Justus Hayes La Chartreuse - Not Thorough Enough CC BY 2.0Yesterday morning I awoke to a crisis, of sorts — my closet had literally imploded in the middle of the night. Shelves smashed into the door, shoes shoved up against the wall, a heaving mass of clothes and bags and drawers to remove, gingerly, from the slightly cracked door. Today ended with a trip to Home Depot and a living room stacked with boxes and drawers, clothes hanging from my keyboard stand. This had to happen for a reason, I tell myself. Couldn’t find time to purge, now I’m forced to reckon with piles of things I forgot I owned.

Daphne Rose Kingma, of The Ten Things To Do When Your Life Falls Apart, would say that I’ve “integrated my loss,” number seven on the list of ten. Please forgive the implication that my closet is my life — although it has taken on a life of its own unfurled this way in the middle of my living room, so the metaphor seems apt. In all seriousness, Kingma writes that “crisis of any kind calls us into integration,” which means facing the troubles, losses that we experience, telling ourselves the truth about our struggles, and granting them a meaningful place in the narrative that we construct about our lives.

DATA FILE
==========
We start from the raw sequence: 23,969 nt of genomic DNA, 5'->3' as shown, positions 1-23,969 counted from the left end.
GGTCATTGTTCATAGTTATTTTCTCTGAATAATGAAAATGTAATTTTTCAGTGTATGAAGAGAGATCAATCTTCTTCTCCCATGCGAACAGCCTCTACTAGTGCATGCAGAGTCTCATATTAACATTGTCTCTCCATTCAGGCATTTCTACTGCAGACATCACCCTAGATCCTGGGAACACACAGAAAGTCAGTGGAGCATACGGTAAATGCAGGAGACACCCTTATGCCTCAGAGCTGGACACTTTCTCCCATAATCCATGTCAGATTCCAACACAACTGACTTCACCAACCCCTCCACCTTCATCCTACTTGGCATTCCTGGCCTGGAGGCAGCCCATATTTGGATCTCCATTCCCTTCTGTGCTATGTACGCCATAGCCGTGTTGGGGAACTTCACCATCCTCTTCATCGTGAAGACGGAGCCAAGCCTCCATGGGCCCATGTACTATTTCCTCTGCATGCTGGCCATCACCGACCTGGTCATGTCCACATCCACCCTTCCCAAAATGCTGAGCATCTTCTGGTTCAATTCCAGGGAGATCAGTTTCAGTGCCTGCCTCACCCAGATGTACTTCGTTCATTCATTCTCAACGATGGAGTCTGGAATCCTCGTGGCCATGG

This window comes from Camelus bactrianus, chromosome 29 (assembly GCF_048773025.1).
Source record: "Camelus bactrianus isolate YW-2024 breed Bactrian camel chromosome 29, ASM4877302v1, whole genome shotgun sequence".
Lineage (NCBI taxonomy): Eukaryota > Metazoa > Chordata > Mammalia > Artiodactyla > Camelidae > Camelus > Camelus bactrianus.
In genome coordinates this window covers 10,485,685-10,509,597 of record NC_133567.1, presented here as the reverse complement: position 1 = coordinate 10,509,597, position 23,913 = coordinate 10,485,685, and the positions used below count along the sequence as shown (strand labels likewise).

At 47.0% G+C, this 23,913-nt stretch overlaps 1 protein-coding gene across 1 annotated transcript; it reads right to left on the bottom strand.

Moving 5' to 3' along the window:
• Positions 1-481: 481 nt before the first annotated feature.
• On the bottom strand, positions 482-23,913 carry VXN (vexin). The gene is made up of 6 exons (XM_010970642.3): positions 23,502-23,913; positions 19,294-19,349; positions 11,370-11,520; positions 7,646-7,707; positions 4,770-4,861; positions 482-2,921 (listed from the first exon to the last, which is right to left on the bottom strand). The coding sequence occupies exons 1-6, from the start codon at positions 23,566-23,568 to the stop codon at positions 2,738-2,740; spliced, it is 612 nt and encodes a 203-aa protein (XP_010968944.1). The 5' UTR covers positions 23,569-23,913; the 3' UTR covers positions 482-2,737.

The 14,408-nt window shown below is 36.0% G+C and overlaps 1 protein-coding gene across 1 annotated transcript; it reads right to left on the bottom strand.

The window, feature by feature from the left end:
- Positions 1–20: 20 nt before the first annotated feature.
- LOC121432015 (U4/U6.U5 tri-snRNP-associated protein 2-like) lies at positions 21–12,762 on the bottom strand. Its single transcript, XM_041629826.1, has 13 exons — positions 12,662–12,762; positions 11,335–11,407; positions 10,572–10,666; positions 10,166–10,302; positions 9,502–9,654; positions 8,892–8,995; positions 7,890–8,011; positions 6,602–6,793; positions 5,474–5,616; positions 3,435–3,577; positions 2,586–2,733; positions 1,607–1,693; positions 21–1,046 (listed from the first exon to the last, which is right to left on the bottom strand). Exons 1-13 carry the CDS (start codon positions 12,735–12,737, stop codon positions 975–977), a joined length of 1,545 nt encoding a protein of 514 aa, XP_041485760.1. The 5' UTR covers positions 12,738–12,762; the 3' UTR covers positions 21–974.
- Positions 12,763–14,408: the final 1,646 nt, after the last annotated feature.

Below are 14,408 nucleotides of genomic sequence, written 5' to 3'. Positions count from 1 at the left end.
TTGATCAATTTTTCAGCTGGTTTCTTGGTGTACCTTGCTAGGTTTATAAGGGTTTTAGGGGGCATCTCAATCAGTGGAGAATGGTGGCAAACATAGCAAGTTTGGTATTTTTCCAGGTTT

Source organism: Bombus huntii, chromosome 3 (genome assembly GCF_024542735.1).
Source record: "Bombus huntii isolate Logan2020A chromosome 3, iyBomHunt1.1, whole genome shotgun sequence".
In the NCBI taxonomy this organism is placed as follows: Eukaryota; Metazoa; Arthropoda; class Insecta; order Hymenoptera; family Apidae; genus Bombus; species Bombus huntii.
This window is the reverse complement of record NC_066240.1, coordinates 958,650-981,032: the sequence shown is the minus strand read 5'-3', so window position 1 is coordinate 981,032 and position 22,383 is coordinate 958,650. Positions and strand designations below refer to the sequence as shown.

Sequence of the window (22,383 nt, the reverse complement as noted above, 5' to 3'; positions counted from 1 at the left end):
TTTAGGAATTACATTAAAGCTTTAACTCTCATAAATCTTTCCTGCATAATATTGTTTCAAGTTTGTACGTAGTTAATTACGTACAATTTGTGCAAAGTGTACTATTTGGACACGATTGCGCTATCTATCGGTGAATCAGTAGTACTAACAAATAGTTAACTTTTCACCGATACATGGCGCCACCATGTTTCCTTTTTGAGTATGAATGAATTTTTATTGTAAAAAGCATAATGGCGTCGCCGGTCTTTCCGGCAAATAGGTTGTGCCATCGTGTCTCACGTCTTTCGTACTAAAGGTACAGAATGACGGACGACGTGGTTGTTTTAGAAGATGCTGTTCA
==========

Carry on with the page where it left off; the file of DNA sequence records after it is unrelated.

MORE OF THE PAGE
There’s a saying that I sometimes hear intoned in yoga classes: “I am exactly as I should be today.” It reorients the mind from a constant state of comparison — what is versus what should be — to simply, what is. With this mantra, the mind is freed up to observe and claim ownership of what naturally exists, and to proclaim the rightness of it, because it is. I imagine that this way of thinking has something do with the concept of integration, in its way of honing powers of observation versus powers of control, even the darker, unwelcome aspects of our surroundings, circumstances, and identities are acknowledged and incorporated.